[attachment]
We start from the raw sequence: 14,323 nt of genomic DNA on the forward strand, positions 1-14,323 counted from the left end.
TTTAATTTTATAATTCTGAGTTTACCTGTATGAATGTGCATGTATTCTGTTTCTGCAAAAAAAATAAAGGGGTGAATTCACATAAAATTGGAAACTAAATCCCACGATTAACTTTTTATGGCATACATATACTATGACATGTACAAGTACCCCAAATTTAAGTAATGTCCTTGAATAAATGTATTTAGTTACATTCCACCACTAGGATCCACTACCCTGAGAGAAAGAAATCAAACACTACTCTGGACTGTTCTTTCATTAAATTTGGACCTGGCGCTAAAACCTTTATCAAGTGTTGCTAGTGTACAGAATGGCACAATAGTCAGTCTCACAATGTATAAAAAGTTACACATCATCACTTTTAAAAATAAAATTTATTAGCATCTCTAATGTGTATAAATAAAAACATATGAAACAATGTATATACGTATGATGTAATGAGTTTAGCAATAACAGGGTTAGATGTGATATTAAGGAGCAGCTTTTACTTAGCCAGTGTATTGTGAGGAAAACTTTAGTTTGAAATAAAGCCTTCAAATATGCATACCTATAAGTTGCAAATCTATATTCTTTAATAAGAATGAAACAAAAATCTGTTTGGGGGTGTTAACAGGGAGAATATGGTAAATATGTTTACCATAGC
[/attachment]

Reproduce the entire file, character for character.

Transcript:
We start from the raw sequence: 14,323 nt of genomic DNA on the forward strand, positions 1-14,323 counted from the left end.
TTTAATTTTATAATTCTGAGTTTACCTGTATGAATGTGCATGTATTCTGTTTCTGCAAAAAAAATAAAGGGGTGAATTCACATAAAATTGGAAACTAAATCCCACGATTAACTTTTTATGGCATACATATACTATGACATGTACAAGTACCCCAAATTTAAGTAATGTCCTTGAATAAATGTATTTAGTTACATTCCACCACTAGGATCCACTACCCTGAGAGAAAGAAATCAAACACTACTCTGGACTGTTCTTTCATTAAATTTGGACCTGGCGCTAAAACCTTTATCAAGTGTTGCTAGTGTACAGAATGGCACAATAGTCAGTCTCACAATGTATAAAAAGTTACACATCATCACTTTTAAAAATAAAATTTATTAGCATCTCTAATGTGTATAAATAAAAACATATGAAACAATGTATATACGTATGATGTAATGAGTTTAGCAATAACAGGGTTAGATGTGATATTAAGGAGCAGCTTTTACTTAGCCAGTGTATTGTGAGGAAAACTTTAGTTTGAAATAAAGCCTTCAAATATGCATACCTATAAGTTGCAAATCTATATTCTTTAATAAGAATGAAACAAAAATCTGTTTGGGGGTGTTAACAGGGAGAATATGGTAAATATGTTTACCATAGC